The Wyrding Way

Near the dead of the lake,
in the night of the woods,
the witching hour becomes thick and heavy,
where the divine will not pass.

The ones who borrow are hiding in the trees,
in the minds of the forest,
in the cracks of the earth,
in the deep mire of the evening.

Here the moon comforts the sun,
who whimpers in frustration where he cannot reach-
a tangle-copse of raven burdens.

The town turns out quilts
of every glorious color and heavenly design,
and I am a stiff black thread for the silver needle-
threaded perfectly, and useless for sewing.

She knows when the witching will happen,
but in her prison I cannot reach her,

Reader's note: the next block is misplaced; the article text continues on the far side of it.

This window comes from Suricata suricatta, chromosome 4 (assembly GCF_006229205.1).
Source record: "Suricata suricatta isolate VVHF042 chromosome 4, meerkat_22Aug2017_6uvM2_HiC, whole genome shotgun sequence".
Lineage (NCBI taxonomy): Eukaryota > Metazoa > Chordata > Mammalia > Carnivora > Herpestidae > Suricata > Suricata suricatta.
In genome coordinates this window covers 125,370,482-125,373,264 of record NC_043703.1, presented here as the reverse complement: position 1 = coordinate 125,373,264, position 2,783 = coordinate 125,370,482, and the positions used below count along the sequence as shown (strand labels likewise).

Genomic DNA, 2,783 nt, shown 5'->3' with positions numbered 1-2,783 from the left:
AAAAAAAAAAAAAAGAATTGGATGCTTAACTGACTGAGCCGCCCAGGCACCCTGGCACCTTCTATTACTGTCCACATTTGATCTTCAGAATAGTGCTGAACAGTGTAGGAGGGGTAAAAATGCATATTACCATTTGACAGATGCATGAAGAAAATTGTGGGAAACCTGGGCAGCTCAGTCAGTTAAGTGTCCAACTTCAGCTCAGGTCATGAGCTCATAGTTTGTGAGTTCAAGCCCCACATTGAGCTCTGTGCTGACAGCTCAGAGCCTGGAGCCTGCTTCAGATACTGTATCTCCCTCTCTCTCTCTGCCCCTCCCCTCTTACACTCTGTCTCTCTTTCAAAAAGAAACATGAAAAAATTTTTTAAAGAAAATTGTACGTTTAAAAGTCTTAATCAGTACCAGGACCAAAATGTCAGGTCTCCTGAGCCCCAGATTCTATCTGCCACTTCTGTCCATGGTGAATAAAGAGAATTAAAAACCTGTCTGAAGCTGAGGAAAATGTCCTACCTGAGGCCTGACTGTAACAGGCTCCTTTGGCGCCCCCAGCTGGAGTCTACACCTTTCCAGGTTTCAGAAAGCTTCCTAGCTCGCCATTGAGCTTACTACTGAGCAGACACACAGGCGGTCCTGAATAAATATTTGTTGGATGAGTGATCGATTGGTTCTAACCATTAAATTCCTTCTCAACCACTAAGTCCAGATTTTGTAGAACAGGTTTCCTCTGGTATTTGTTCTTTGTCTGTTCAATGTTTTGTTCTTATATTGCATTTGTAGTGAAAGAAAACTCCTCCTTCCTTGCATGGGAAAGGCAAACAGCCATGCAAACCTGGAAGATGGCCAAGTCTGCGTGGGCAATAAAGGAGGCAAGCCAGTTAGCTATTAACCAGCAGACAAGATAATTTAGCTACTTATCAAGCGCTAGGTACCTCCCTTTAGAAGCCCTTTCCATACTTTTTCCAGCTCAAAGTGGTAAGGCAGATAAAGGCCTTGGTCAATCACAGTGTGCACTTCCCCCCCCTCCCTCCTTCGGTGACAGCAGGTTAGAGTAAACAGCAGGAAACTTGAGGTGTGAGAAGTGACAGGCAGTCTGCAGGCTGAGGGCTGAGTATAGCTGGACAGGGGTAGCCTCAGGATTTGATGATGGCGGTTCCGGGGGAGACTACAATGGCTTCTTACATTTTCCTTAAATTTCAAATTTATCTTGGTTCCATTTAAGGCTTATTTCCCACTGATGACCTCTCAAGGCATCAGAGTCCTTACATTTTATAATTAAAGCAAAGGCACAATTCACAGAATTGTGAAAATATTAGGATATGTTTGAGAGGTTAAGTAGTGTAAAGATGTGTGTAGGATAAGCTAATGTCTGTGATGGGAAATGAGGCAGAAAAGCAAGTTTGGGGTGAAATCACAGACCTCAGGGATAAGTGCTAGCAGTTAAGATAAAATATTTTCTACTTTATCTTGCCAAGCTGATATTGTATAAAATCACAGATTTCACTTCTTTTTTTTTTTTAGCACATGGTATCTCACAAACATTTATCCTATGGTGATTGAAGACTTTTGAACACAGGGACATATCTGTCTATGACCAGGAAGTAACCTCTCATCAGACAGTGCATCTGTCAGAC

and the light of my power is stopped in a dam.

Under the oak,
Under the holly,
Under the yew,
they gather.

The argent circle hung from my neck
is a signet of sacred light to stay the snake,
and a sigil to draw the venom.
Bones of a horse jaw I clasp, ward of the evil eye.

Holy Mary, Mother of God,
pray for a sinner, now and at the hour of my death.

When they dropped the ashes of my ancestors,
I remember a spirit rising from the shards,
wailing and chained to the ground under the half moon.

Someone holds aloft an effigy of straw.
It will raise a horror of bones from my still-warm body,
and I will become a golem for the rest of my days.

The inkwell is broken, shattering black over the parchment;
I was held by the heart when baptized in the waters of Styx.

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